Writing is part of design and the best way to get better at anything is to do it. So here goes!
For a long time I’ve felt that I should write, but I’ve struggled to start. Why? I worry that my writing won’t be authentic, I won’t be able to convey my thoughts in an eloquent way, or I won’t say anything that people want to read. Ultimately, the idea of putting my thoughts out there for the world to see scares me.
I’ve tried to tell myself that I don’t need to write: “I’m a designer, not a writer.” I’ve put it off by consistently prioritizing it below day-to-day tasks. I’ve avoided writing because it scares me, and because it’s hard. But there are so many reasons why I should write. And here’s the thing: the best way to get better at anything is to do it. So here goes!
Why I’ve decided to write now
1. Writing is part of design
The web is mostly words (imagine Twitter without words!). Writing UI copy — headings, calls to action, instructions — is part of being a designer who creates products for the web. That copy needs to be clear and set the right tone. If your beautiful, usable UI falls apart because of a single unclear sentence, all your design work’s been for nothing. Even if you have a copywriter on your team, you need to be able to communicate the purpose of each element to them.
2. It’s a great way to learn
Writing about a topic forces you to look at it in a different way. When you write about something you tried that didn’t work, for example, you’ll look at the situation more objectively and analyze where things went wrong. You learn more from failure than you do from success, and writing about mistakes will only accelerate that learning.
3. It will help me think and communicate more clearly
To write, most people will jot everything down, then finesse the points into a coherent narrative. This is a lot like how I design, where I start by outlining the content and components. If you can’t finesse your brain dump into a coherent narrative, people won’t understand what you’re trying to say — and, when it comes to your designs, they won’t be able to use your product.
4. It will make me a better storyteller
Product design has often been compared to storytelling. Your target user is the protagonist. They have a goal they want to accomplish and obstacles to overcome to achieve that goal. Your design will either help or hinder them from reaching that goal. Being able to analyze the story, identify points of friction and remove them is an essential skill for a designer. In addition to this, all designers need to be able to sell their designs. To get people to understand what you made and why, you need to be able to tell a compelling story about your user achieving their goals through your design.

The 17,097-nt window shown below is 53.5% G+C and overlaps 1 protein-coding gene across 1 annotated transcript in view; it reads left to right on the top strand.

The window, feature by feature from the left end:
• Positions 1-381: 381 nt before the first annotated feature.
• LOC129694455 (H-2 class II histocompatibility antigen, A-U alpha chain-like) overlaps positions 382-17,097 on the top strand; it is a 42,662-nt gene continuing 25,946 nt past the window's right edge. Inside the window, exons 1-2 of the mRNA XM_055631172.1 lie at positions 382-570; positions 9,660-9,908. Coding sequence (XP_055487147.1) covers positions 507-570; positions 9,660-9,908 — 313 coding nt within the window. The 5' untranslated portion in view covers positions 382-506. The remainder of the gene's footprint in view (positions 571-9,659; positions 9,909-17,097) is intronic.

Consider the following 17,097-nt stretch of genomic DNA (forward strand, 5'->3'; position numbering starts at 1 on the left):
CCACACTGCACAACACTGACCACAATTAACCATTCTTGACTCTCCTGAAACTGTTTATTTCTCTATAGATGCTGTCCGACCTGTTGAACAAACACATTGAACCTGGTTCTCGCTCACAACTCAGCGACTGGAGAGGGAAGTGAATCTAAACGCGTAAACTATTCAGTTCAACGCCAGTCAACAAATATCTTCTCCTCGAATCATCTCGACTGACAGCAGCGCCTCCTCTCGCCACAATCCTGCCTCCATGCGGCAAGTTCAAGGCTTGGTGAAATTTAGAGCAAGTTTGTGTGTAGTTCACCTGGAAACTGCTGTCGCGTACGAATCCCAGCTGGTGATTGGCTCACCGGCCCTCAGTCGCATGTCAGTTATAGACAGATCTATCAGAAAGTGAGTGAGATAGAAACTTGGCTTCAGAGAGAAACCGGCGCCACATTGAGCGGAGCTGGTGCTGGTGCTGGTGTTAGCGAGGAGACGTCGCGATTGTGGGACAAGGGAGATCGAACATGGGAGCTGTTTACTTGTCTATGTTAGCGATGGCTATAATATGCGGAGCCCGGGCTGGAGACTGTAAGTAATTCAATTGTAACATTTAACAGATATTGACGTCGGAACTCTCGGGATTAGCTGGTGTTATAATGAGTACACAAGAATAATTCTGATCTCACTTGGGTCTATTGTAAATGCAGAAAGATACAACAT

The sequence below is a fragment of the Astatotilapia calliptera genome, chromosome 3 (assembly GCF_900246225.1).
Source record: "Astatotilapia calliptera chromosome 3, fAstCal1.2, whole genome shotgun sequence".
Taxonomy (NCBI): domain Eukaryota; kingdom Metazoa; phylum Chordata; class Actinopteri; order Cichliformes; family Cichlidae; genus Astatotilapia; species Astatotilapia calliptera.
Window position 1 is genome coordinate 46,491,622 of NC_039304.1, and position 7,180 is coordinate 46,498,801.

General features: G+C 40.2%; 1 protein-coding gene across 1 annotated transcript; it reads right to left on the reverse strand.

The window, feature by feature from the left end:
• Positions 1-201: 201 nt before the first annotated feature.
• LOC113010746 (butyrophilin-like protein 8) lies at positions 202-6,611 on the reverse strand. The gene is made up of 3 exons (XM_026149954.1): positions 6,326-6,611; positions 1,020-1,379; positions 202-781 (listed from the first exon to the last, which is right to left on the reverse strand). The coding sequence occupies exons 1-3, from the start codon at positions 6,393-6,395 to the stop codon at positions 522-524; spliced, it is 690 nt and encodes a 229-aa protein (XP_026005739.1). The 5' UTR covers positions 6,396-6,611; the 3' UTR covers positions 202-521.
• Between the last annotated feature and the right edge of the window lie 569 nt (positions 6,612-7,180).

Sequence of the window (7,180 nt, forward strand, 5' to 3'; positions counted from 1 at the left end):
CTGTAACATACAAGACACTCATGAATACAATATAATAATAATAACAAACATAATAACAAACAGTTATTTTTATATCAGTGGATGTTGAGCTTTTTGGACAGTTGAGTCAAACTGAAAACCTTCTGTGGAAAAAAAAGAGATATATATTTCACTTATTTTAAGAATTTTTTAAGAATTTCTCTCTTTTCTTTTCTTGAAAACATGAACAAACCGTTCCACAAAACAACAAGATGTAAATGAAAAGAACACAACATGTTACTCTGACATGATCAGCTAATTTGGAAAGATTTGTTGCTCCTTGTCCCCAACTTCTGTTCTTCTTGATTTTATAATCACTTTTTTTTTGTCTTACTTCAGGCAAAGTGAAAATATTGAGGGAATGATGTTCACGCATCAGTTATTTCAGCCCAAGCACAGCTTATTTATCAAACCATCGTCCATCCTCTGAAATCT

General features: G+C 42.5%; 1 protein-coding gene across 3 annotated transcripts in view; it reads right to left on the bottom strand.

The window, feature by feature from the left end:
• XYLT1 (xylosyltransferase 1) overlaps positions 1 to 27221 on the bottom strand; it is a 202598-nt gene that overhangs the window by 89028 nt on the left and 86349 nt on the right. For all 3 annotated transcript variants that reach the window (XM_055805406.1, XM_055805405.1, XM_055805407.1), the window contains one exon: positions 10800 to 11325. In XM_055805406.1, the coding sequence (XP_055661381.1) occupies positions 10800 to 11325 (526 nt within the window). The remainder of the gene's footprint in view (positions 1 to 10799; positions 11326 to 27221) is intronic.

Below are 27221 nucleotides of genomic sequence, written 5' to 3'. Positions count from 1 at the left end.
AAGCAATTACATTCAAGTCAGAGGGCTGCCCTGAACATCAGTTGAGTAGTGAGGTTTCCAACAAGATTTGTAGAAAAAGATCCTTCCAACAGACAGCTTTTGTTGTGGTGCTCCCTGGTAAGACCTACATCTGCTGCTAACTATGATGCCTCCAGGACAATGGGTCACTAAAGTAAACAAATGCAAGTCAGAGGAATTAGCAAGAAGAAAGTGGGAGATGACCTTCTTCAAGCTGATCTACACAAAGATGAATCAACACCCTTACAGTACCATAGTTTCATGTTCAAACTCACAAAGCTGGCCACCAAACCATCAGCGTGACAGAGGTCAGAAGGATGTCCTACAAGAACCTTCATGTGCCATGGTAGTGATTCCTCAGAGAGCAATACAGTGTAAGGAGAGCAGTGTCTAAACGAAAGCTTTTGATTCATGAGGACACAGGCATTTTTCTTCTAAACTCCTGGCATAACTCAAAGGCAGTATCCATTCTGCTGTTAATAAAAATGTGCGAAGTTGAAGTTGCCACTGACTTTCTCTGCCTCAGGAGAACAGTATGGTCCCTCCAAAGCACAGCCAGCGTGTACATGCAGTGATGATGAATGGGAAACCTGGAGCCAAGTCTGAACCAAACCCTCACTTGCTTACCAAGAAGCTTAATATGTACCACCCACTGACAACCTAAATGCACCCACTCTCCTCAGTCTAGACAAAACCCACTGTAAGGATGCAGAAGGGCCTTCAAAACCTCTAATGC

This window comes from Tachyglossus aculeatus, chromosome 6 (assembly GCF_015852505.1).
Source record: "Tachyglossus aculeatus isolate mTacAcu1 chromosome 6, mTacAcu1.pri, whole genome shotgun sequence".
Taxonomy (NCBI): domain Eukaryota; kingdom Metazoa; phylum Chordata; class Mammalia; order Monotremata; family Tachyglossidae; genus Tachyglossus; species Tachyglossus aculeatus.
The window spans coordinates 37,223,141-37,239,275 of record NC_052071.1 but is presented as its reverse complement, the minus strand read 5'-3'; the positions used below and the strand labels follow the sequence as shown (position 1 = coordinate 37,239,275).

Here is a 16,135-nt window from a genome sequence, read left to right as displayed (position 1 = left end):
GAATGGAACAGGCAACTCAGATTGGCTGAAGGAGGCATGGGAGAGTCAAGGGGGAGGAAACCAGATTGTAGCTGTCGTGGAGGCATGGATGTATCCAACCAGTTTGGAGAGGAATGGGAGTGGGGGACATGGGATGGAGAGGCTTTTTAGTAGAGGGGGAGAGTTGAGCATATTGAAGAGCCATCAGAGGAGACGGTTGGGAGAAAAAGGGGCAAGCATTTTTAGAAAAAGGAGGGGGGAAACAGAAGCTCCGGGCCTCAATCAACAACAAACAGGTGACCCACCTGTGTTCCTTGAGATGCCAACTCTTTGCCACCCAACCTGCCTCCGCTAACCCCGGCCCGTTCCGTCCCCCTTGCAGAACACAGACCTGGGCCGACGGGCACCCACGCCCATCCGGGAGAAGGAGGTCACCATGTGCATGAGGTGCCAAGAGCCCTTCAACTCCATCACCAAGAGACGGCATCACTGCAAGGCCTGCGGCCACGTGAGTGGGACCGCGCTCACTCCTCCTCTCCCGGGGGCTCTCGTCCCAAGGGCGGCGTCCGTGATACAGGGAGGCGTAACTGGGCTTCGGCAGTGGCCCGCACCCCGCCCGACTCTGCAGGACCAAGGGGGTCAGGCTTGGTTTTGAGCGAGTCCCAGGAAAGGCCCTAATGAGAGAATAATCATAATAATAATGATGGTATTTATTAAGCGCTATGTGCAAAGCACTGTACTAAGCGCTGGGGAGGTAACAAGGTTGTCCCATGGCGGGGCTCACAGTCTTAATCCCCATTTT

5. It’s important to share ideas about design
I’m continually learning from the writing of other designers and I believe that it’s important to keep this cycle going. I hope that sharing what I’ve done will help others learn and grow in their turn.
At the end of the day, I believe that writing regularly will make me a better designer.
How I’m going to get started
I plan to make time to write regularly. I won’t worry about the quality to start, I’ll focus on getting my ideas out there. Even if I write seven articles and only share one, I’ve gotten so much more practice!
2. Keep an idea list
This is something I’ve been doing for a while. Every time an idea for an article strikes, I add it to a page in my Notes app (I use Notes to organize my life, so it’s always nearby and top of mind). Even if I don’t have time to write then, I’ve captured the idea.
3. Seek ideas from a wide variety of places
When I’m starting a new design, I look for inspiration in many places (design inspiration sites, competitor products, unrelated websites, books, the outside world, etc.). In design, the more sources, the better. It makes sense that the same would be true for writing. Some of the ideas on my list have come from:
- Something new that I’ve learned
- Something I’ve struggled with
- A mistake I’ve made
- Questions I’ve gotten from clients, customers or coworkers
- Interesting conversations with peers
- A behind-the-scenes look at something I made
- The design process or rituals that we use at Influitive
- Tutorials, tips and tricks
- Things that have helped me become a better Product Designer (books, courses, habits)
- Anything that inspires me
4. Make an outline first
There’s nothing more daunting than a blank page. When designing something new, I start with the project objectives, then outline the content and components. Only then do I start designing. I approach writing the same way: start with an overall thesis statement (what do I want to say?), then create a skeleton that highlights the key points I want to make. Just like at the wireframing stage of design, don’t waste energy fussing about style, format or how well it reads — just get the ideas down. A first draft outline helps you focus on the topic first, and how it’s written later.
5. Read more
I read a lot. Books, blogs, articles, publications… The more you read, the more ideas for topics you’ll have (believe me — I have a long idea list, I just need to act on it!). Read outside of your industry, as well. You never know what will inspire you!
And that’s it (for now)
The most difficult part of anything is starting. Starting to write by writing about why I don’t write may seem strange (it’s also a mouthful), but it’s still a start!
Design is about getting things out there — not perfecting them — and seeing how they do. Writing is similar. Get it out there and see how it does. Learn from that, then improve. I’m here to learn and improve my own skills, so please let me know what you thought of this article.
Lead Designer @ Influitive